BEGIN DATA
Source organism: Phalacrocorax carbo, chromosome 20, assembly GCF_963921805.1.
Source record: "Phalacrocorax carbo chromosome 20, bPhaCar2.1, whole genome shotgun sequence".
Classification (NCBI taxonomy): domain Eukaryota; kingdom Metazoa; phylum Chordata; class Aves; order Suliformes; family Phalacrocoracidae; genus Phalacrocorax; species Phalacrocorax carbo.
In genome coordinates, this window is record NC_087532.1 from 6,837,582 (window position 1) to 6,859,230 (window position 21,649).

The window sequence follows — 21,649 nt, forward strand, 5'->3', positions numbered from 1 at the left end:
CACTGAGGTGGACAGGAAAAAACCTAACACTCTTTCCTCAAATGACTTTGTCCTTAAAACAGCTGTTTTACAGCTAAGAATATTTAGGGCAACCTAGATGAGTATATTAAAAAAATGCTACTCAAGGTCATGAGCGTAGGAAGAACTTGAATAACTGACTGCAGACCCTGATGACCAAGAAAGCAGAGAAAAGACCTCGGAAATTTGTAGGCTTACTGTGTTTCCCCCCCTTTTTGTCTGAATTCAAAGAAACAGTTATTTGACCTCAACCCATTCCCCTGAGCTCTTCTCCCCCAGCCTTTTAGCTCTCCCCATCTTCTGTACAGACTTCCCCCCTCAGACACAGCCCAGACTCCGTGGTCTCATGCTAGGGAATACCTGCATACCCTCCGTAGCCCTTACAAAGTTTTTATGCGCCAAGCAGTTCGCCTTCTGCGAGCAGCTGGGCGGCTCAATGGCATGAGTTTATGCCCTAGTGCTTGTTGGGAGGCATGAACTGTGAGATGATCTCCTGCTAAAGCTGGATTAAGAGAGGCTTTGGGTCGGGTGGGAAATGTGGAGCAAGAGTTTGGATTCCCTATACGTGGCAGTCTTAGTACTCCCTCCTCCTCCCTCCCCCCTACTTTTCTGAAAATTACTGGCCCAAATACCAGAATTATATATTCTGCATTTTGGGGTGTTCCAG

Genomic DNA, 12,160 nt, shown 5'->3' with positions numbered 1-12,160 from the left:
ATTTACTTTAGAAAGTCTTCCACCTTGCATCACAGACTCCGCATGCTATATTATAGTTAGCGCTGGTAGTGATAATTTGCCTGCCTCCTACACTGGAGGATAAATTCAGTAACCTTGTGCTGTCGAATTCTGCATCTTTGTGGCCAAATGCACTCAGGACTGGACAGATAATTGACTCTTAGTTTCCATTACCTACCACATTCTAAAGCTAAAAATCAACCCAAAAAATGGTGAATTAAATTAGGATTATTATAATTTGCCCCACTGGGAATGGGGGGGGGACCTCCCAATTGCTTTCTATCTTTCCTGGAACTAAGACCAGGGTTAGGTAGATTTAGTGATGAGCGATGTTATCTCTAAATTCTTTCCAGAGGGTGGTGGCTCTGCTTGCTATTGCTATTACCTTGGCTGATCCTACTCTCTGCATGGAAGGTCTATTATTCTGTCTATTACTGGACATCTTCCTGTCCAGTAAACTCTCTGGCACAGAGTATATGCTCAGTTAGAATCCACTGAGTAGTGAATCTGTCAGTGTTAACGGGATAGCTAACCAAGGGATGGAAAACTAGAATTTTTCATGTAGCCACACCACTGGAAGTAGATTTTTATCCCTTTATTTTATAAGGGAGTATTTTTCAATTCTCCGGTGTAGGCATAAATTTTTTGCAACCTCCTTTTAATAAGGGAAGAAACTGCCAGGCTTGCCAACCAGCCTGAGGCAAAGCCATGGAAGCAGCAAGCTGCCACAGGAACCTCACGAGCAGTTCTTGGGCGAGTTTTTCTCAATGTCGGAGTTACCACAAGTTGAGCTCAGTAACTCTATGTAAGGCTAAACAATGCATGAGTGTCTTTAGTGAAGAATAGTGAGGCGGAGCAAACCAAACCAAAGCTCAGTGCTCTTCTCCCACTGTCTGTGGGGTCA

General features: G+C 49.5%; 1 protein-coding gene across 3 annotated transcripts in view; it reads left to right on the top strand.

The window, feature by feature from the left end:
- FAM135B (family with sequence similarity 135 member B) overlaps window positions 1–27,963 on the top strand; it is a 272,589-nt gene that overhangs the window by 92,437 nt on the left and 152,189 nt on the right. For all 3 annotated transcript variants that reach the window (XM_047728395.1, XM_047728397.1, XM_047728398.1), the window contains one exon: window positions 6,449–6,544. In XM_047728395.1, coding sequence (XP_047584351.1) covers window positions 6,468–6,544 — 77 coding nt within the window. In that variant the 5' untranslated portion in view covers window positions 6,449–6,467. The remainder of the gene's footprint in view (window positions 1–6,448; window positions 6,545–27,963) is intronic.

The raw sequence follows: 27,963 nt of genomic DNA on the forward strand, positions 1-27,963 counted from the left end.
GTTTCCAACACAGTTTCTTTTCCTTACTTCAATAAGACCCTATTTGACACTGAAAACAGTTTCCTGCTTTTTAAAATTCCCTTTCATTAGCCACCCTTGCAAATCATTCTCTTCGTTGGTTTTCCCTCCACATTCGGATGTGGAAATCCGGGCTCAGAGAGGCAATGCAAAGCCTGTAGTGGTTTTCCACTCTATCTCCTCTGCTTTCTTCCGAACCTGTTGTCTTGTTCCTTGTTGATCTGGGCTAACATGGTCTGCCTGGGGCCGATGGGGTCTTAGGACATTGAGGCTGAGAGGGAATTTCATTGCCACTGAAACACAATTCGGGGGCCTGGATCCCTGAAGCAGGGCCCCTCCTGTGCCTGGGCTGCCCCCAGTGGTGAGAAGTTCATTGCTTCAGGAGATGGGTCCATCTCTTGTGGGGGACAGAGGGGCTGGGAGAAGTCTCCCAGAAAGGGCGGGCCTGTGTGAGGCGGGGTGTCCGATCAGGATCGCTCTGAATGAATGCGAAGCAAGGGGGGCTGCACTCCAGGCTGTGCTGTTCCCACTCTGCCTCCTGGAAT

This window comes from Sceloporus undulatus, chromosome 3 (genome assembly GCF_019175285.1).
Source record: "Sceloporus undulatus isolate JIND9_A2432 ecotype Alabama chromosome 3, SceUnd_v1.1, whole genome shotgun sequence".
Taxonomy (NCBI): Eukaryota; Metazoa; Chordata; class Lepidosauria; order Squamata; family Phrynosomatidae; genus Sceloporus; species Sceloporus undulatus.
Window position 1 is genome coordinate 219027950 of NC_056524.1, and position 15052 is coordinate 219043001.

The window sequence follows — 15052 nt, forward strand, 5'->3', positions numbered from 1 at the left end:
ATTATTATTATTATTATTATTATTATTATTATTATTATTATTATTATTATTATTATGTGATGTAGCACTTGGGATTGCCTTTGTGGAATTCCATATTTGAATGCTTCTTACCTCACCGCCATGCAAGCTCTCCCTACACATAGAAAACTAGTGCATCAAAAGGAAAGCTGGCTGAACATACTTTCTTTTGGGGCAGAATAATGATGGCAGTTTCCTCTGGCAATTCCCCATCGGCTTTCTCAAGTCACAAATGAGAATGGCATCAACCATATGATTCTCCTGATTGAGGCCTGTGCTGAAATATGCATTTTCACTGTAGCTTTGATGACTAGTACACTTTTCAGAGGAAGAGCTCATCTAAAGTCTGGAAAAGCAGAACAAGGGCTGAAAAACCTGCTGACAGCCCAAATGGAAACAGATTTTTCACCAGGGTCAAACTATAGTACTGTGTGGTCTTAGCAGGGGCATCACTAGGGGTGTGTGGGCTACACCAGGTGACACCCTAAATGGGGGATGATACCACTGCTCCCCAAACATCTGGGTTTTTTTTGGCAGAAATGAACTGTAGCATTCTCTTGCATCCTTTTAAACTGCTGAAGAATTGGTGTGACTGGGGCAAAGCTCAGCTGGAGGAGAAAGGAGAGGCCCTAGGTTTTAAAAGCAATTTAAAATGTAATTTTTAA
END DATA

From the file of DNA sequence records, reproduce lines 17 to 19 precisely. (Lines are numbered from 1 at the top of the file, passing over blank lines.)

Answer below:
Window position 1 is genome coordinate 219027950 of NC_056524.1, and position 15052 is coordinate 219043001.

The window sequence follows — 15052 nt, forward strand, 5'->3', positions numbered from 1 at the left end:
ATTATTATTATTATTATTATTATTATTATTATTATTATTATTATTATTATTATTATGTGATGTAGCACTTGGGATTGCCTTTGTGGAATTCCATATTTGAATGCTTCTTACCTCACCGCCATGCAAGCTCTCCCTACACATAGAAAACTAGTGCATCAAAAGGAAAGCTGGCTGAACATACTTTCTTTTGGGGCAGAATAATGATGGCAGTTTCCTCTGGCAATTCCCCATCGGCTTTCTCAAGTCACAAATGAGAATGGCATCAACCATATGATTCTCCTGATTGAGGCCTGTGCTGAAATATGCATTTTCACTGTAGCTTTGATGACTAGTACACTTTTCAGAGGAAGAGCTCATCTAAAGTCTGGAAAAGCAGAACAAGGGCTGAAAAACCTGCTGACAGCCCAAATGGAAACAGATTTTTCACCAGGGTCAAACTATAGTACTGTGTGGTCTTAGCAGGGGCATCACTAGGGGTGTGTGGGCTACACCAGGTGACACCCTAAATGGGGGATGATACCACTGCTCCCCAAACATCTGGGTTTTTTTTGGCAGAAATGAACTGTAGCATTCTCTTGCATCCTTTTAAACTGCTGAAGAATTGGTGTGACTGGGGCAAAGCTCAGCTGGAGGAGAAAGGAGAGGCCCTAGGTTTTAAAAGCAATTTAAAATGTAATTTTTAA